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Clergy in front line of battle against sham marriages

08 September 2010

by Ed Beavan & Ed Thornton

THE Revd Tim Codling, Rector of St John the Baptist, Tilbury Docks, in Essex, has said his church has been “violated” by fraudsters targeting it for sham marriages. The diocese has admitted that the problem has become “unmanageable”.

Mr Codling has referred 64 marriages in the past three years to the police and immigration author­ities, after he became suspicious about the high number of weddings between African and EU nationals. Once they are married, non-European nationals can apply for British citizenship.

Mr Codling said last week that he has undoubtedly married bogus couples, and on four occasions he interrupted wedding ceremonies and escorted couples from the building, after being convinced of their inauthenticity.

On one occasion he inserted the names of railway stations into the vows to catch out a bride. She failed to notice the interpolation. Another bride turned up with a wedding dress three sizes too big for her, and wedding rings that did not fit, sug­gesting that they had been borrowed.

Last week, police and immigration authorities carried out a raid on the church, arresting a Nigerian man and a Dutch woman.

Mr Codling said that his church may have been targeted because of its good links to Stansted and London City airports. “When a couple come with a bishop’s licence you’re in a difficult position. You assume everything is in order, but then it becomes obvious that everything is not as it should be.”

Mr Codling said that a rising number of Africans were moving to the area. “The really sad thing is that we’ve got a lot of very faithful, honest Nigerians who are an active part of the church. But, sadly, indi­vid­uals with criminal intent have used and abused the system. It’s a huge problem for the Church of England.

“For the last three years we feel we’ve been violated, and our sacred space has been violated.”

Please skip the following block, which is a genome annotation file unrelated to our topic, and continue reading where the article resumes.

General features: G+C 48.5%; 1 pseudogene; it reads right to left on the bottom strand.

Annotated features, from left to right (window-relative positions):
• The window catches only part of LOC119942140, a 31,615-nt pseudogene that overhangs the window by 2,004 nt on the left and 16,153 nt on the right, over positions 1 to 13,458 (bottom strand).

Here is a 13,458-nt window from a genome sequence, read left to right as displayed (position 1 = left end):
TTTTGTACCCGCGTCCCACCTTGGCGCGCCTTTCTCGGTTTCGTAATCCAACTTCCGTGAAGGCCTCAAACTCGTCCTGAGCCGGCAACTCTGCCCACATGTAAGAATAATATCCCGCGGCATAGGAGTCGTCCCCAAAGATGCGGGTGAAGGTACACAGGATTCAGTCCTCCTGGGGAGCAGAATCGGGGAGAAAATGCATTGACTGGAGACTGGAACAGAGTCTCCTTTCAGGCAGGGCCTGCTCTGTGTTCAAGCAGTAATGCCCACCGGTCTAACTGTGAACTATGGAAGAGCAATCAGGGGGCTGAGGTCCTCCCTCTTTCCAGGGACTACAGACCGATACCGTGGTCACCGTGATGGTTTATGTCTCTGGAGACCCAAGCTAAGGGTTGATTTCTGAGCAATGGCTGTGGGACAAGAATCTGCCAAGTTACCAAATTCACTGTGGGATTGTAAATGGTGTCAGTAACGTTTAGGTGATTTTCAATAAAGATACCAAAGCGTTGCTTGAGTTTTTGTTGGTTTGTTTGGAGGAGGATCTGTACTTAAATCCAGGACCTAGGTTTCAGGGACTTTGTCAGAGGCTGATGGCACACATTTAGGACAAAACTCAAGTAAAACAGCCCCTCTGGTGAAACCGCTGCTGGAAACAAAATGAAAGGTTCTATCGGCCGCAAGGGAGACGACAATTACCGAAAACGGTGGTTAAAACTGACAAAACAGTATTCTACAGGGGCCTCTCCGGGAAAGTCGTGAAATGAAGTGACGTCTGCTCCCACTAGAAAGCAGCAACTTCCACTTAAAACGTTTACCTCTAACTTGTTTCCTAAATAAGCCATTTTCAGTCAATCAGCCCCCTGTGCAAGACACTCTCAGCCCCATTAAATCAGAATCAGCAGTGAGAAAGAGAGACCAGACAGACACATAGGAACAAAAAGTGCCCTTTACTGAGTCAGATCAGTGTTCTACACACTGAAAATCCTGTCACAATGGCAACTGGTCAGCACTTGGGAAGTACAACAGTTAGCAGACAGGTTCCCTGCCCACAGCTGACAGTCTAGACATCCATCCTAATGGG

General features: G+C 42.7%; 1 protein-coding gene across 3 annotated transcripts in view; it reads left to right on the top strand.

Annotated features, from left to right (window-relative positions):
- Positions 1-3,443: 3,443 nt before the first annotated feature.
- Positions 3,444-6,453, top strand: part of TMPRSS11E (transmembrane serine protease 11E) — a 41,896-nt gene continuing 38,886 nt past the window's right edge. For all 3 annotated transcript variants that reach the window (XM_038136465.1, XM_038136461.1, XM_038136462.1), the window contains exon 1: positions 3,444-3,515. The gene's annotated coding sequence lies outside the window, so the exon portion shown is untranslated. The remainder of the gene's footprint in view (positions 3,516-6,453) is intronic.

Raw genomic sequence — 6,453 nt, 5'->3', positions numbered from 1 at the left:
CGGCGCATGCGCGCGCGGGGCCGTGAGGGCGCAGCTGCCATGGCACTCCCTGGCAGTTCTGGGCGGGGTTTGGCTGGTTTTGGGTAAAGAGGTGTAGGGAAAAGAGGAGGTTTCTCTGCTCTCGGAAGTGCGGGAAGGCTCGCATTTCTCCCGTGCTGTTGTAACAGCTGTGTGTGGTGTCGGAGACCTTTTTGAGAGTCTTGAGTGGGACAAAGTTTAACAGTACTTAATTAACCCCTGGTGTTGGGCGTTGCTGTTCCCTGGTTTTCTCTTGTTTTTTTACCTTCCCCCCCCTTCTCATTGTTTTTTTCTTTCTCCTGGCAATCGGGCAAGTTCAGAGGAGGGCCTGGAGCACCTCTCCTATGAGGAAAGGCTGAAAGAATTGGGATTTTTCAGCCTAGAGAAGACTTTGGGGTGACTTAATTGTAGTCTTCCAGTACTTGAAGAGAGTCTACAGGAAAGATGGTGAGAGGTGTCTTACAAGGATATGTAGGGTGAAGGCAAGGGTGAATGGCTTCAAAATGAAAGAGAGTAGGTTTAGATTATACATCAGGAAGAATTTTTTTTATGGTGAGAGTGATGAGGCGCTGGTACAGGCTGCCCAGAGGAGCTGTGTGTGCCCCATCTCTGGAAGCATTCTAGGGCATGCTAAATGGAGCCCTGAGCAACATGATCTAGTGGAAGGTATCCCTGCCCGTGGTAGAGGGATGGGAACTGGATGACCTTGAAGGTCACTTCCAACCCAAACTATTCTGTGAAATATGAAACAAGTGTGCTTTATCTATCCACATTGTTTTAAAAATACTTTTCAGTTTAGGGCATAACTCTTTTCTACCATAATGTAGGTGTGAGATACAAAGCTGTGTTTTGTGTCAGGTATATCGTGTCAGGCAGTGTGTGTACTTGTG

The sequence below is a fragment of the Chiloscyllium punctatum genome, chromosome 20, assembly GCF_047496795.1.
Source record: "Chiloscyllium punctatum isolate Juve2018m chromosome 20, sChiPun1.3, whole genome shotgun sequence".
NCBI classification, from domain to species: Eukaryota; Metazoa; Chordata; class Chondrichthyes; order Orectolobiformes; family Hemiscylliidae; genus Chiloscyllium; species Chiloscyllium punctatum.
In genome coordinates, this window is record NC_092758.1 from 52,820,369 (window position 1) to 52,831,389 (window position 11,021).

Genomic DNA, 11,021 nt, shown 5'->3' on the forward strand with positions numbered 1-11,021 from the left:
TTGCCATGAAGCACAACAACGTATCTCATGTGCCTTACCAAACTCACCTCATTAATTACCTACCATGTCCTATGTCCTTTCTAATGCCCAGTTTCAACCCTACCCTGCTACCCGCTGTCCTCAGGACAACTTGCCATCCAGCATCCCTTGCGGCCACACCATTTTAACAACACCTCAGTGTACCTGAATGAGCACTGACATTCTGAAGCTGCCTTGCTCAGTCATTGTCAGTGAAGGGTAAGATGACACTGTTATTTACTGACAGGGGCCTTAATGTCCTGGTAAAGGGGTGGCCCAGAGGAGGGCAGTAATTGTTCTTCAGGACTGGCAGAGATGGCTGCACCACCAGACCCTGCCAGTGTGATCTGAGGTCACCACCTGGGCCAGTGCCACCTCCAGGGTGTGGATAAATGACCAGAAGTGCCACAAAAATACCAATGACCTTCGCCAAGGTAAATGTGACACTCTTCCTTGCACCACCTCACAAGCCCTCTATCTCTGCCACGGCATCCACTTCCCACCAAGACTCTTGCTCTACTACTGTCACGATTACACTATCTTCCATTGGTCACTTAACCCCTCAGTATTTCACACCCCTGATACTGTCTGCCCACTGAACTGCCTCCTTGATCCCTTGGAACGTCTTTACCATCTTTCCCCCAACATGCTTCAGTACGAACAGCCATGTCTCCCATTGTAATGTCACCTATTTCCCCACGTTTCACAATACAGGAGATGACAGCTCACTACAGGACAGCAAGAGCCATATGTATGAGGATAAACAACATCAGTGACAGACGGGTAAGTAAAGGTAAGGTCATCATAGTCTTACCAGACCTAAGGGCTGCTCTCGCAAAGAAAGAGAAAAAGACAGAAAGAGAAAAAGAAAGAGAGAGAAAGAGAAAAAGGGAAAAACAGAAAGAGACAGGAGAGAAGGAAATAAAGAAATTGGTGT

Mr Codling was critical of the diocese of Chelmsford. “We’ve had very little support from the diocese. It’s very, very disappointing.”

Responding to the criticism, the Bishop of Bradwell, Dr Laurie Green, said that the diocesan registrar had told all clergy to seek his advice when in doubt about a couple, and had been “in constant contact” with Tilbury parish. “Despite all this, the major burden of initial interviewing of applicants, checking papers and addresses, and some­times dealing with significant pressure or even intimidation, falls unfairly upon the clergy, and some are finding that strain unbearable,” Dr Green said. “The Archdeacons and Bishops are seeking to be along­side wherever possible, al­though the situation has now reached un­manageable propor­tions.”

Dr Green said that the diocese of Chelmsford has for some months been in contact with the police authorities and the UK Border Agency, but that, in some cases, when an application for marriage had been found to be fraudulent, “the authorities have told us they are too overwhelmed, and that the matter will have to be handled personally by the local vicar.

“They, like us, simply don’t have the resources. This, however, can put an individual clergyperson and their family in great danger if it turns out that a sham marriage is being orchestrated by a criminal gang.”

Correction. The Revd Brian Shipsides, Priest-in-Charge of All Saints’ with St Edmund’s, Forest Gate, in the East End of London, and the Revd Elwon John, Associate Minister in the same benefice, were arrested last month on suspicion of conspiracy to breach immigration law, and other offences. They have been bailed until late October. Contrary to an earlier story, they have not been charged. Mr John is of Pakistani origin, not Nigerian, as stated earlier. We apologise for the error.

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